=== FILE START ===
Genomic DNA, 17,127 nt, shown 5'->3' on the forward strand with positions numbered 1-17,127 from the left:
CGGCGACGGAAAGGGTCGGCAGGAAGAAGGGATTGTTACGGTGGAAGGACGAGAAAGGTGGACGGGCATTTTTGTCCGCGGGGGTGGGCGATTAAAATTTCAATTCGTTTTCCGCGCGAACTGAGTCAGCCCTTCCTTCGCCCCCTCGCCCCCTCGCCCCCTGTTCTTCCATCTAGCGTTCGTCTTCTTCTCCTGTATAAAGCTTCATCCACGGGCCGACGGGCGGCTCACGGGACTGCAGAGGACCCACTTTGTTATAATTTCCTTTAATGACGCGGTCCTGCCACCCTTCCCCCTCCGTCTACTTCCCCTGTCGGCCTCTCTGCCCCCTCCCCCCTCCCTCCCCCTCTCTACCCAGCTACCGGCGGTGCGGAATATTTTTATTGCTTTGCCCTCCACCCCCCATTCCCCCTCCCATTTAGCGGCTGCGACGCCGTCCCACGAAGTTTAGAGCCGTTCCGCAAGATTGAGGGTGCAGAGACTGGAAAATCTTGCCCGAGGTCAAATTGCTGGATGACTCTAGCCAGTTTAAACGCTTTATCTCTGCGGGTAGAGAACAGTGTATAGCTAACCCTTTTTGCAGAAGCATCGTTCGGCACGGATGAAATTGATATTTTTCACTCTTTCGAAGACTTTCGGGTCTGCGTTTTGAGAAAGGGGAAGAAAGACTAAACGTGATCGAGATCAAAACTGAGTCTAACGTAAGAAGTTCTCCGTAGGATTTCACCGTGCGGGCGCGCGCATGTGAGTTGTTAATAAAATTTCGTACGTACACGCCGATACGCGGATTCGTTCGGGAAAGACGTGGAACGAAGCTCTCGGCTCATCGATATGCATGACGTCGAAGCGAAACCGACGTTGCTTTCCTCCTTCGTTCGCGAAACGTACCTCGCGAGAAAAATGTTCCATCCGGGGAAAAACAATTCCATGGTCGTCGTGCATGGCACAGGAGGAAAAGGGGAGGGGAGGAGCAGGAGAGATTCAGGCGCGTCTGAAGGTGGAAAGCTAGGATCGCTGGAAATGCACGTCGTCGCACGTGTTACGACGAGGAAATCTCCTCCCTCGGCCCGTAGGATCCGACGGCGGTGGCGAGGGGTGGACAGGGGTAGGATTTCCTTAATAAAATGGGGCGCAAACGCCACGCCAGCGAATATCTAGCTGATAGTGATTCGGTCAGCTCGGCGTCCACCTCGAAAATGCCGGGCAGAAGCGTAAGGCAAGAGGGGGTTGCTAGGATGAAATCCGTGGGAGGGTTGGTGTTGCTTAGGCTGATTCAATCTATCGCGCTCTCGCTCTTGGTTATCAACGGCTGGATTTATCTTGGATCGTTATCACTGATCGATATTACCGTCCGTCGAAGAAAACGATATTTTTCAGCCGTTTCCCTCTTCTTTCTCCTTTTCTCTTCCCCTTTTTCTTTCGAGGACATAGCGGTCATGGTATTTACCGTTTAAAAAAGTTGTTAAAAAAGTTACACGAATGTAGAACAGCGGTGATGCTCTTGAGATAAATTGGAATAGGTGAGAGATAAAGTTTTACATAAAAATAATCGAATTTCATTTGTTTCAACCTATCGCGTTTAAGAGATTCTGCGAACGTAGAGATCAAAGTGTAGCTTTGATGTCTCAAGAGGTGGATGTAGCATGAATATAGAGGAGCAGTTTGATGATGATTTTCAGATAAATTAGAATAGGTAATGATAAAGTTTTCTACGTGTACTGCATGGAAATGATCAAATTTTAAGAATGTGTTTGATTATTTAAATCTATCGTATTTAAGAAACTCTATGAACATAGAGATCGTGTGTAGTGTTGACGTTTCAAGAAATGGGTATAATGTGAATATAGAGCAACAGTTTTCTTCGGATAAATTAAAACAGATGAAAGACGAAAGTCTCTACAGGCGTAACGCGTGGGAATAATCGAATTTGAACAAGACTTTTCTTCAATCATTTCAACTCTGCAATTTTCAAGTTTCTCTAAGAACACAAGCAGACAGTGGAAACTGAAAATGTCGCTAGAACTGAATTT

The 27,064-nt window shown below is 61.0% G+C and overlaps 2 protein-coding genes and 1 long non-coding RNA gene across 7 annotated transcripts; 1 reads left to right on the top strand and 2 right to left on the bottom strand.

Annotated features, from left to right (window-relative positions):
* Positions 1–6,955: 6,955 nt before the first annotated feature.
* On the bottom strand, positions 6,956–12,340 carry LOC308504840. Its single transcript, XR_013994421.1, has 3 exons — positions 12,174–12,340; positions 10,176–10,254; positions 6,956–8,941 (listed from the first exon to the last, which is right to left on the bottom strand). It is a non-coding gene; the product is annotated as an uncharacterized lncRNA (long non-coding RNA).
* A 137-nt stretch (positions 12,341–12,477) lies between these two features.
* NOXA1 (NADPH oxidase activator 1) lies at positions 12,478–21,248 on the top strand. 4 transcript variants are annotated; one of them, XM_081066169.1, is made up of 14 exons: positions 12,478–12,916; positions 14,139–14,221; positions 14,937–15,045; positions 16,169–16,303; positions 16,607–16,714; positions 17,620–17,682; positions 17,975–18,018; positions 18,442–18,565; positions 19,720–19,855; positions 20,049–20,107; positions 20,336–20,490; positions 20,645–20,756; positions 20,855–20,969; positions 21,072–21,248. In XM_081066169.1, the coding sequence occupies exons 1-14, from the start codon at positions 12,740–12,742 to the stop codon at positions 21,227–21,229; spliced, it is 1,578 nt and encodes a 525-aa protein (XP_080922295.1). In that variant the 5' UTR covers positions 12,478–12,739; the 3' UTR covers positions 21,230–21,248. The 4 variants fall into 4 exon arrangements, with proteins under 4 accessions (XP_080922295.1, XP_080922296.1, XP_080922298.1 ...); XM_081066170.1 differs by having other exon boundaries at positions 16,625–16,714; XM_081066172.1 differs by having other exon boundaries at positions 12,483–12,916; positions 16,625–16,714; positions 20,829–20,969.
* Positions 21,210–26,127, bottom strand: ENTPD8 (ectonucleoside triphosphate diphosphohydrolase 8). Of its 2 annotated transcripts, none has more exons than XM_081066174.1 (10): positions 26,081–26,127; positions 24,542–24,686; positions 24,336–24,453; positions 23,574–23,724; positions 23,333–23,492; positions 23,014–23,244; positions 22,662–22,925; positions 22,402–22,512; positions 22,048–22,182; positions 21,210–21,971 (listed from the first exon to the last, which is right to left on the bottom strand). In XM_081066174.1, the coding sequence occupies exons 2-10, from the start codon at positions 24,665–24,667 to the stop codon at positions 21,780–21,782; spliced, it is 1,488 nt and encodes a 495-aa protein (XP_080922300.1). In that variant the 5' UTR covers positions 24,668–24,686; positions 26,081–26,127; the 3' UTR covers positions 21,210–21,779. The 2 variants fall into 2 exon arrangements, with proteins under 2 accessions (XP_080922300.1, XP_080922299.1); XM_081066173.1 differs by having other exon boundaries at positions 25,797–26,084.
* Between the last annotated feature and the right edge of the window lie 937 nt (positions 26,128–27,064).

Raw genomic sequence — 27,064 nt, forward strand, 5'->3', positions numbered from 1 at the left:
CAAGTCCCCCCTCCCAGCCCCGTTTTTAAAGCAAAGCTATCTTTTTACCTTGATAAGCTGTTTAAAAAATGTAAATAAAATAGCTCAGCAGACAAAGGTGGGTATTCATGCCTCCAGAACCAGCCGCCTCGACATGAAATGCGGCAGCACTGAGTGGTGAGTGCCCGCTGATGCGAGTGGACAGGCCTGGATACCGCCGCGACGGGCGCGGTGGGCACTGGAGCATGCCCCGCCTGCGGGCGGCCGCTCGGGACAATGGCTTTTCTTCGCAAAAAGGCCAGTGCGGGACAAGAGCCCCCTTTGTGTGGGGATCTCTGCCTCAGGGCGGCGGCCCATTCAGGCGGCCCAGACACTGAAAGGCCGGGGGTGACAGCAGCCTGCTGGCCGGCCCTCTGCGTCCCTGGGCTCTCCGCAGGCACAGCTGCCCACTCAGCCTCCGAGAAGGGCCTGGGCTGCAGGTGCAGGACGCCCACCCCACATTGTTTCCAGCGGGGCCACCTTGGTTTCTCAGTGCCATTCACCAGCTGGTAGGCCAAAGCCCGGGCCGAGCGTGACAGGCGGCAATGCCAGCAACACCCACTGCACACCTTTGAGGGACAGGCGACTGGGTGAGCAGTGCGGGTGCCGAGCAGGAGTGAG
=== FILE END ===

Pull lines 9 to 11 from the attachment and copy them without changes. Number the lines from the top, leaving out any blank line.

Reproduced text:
* Positions 21,210–26,127, bottom strand: ENTPD8 (ectonucleoside triphosphate diphosphohydrolase 8). Of its 2 annotated transcripts, none has more exons than XM_081066174.1 (10): positions 26,081–26,127; positions 24,542–24,686; positions 24,336–24,453; positions 23,574–23,724; positions 23,333–23,492; positions 23,014–23,244; positions 22,662–22,925; positions 22,402–22,512; positions 22,048–22,182; positions 21,210–21,971 (listed from the first exon to the last, which is right to left on the bottom strand). In XM_081066174.1, the coding sequence occupies exons 2-10, from the start codon at positions 24,665–24,667 to the stop codon at positions 21,780–21,782; spliced, it is 1,488 nt and encodes a 495-aa protein (XP_080922300.1). In that variant the 5' UTR covers positions 24,668–24,686; positions 26,081–26,127; the 3' UTR covers positions 21,210–21,779. The 2 variants fall into 2 exon arrangements, with proteins under 2 accessions (XP_080922300.1, XP_080922299.1); XM_081066173.1 differs by having other exon boundaries at positions 25,797–26,084.
* Between the last annotated feature and the right edge of the window lie 937 nt (positions 26,128–27,064).

Raw genomic sequence — 27,064 nt, forward strand, 5'->3', positions numbered from 1 at the left: